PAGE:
I’ve been brought up by three traditions as I’ve migrated twice. In Australian, Western tradition (the tradition I’m currently surrounded by), while older family members are addressed by their titles such as “mom”, “dad”, “pop” or “nan”, excluding older siblings; it is acceptable to address people outside of their family network by their first names, regardless of age. However, in the Asian tradition I was born into, it is customary to address older people by their titles, regardless if they are a family member or not. For example, I attach the title “older brother” (or “kuya” in my language) to the names of any men who are older than me by a few years. Any older than that, I attach the title “uncle” (or “tito” in my language). It is very similar with the other Asian tradition that I grew up with. You can imagine how fast time flies when little kids pop out out of nowhere calling you “tito”.
Great, you learned something! But hold on! That was merely a brief background knowledge you needed to know.
While keeping grounded in this topic of titles, I know people who were brought up in both Western and Asian traditions or influences (especially, yours truly), and got mixed up with both. I believe there are two kinds of confused personalities. 1) The individual who achieved a realization and transitions from one influence to another, and 2) the individual who is in denial and chooses one influence over the other.
Confused yourself? Let me explain each in detail.
1) Once upon a time, this boy have been calling me by my first name. Today, he is calling me by the title that I have always been entitled to – “kuya”. Which makes me wonder what caused the change. Do I suddenly look old enough? Do I sound more wiser? Did I do something that resulted in me unknowingly excluding myself from his age and social circle from then on? And get this! The decision to address someone by their title lies in their personal perception of age. There is no set rule as to when to call someone “kuya” or “tito”. So I was left wondering why this boy is still calling another boy by his first name who happens to be only a year younger than me!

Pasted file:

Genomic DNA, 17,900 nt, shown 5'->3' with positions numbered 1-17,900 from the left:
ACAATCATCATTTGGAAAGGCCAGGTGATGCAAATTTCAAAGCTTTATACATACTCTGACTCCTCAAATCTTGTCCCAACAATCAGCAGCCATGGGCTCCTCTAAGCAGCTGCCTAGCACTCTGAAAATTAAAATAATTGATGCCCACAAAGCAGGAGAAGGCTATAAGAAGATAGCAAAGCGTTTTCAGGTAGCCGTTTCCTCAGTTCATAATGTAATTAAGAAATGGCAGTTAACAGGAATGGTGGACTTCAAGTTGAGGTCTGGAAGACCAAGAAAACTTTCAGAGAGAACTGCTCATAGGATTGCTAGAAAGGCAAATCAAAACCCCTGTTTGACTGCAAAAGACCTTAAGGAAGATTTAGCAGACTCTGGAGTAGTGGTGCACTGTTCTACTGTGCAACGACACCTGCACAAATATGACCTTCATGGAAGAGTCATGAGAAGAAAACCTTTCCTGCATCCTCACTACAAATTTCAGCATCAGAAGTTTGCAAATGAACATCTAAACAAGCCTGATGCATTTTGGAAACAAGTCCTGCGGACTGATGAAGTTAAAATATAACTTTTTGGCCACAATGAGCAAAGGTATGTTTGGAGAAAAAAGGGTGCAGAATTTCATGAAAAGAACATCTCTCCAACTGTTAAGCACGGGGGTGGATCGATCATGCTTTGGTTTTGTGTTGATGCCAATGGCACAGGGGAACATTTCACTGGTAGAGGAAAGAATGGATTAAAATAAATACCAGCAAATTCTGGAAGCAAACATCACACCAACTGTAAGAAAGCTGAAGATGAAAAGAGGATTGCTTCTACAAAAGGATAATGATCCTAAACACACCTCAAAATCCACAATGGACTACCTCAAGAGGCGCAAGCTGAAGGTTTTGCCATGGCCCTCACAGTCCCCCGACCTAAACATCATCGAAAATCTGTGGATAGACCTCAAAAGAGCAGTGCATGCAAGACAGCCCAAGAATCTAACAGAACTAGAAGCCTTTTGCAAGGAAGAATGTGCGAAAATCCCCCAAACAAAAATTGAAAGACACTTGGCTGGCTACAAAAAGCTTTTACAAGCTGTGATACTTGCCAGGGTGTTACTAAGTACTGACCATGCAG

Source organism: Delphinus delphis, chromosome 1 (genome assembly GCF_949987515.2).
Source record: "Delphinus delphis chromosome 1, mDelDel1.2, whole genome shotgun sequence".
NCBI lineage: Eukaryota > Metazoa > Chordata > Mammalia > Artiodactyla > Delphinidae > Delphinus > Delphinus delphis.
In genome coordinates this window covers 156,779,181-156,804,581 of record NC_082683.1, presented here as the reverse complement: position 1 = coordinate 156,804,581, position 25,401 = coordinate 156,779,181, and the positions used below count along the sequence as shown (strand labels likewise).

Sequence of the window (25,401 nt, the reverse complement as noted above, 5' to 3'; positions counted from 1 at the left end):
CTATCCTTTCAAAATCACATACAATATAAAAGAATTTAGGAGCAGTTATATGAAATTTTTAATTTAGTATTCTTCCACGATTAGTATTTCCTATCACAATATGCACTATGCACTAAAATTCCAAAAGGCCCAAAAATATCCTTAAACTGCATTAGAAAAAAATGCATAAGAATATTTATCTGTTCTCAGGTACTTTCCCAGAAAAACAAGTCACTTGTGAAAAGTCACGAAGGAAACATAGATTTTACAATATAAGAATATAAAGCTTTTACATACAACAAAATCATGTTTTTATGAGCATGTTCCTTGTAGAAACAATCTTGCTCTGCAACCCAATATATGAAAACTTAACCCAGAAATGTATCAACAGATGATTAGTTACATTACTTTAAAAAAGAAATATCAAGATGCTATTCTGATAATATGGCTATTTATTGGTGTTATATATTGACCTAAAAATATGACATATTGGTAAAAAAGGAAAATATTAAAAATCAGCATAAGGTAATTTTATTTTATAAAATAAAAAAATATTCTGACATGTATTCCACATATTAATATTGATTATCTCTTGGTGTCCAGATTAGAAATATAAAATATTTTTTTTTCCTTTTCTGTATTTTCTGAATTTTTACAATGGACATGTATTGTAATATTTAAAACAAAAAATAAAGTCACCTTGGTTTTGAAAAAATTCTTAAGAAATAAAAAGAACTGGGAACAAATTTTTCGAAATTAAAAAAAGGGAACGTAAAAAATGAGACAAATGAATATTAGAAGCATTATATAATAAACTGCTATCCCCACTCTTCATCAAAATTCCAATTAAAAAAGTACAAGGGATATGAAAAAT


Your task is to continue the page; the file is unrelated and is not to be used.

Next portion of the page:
2) This applies to the “kuyas” and “ates” (older sisters), and unfortunately at some occasions, me. We believe that it is acceptable to label others with their titles, but God forbid if you label us back! When you call me “kuya”, I feel deprived of that elixir of youth and innocence and recklessness and zero obligations that is hard to find in the world of adult responsibilities and sensibilities. When you call me “kuya”, I feel the heavy weight of the real world imposed on me. What happened to just caring about Runescape and Pokemon? It doesn’t help when “kuyas” and “ates” also call you “kuya” or “ate”. It’s a double-edged sword! Suddenly, I feel like a measuring stick for wisdom and knowledge. Please, I’ll rather be called by my first name than feel my skin wrinkle at the sound of that word.
Well, there you have it. Just something I’ve been pondering for a while and inviting everyone, especially my fellow “kuyas” and “ates” to do the same.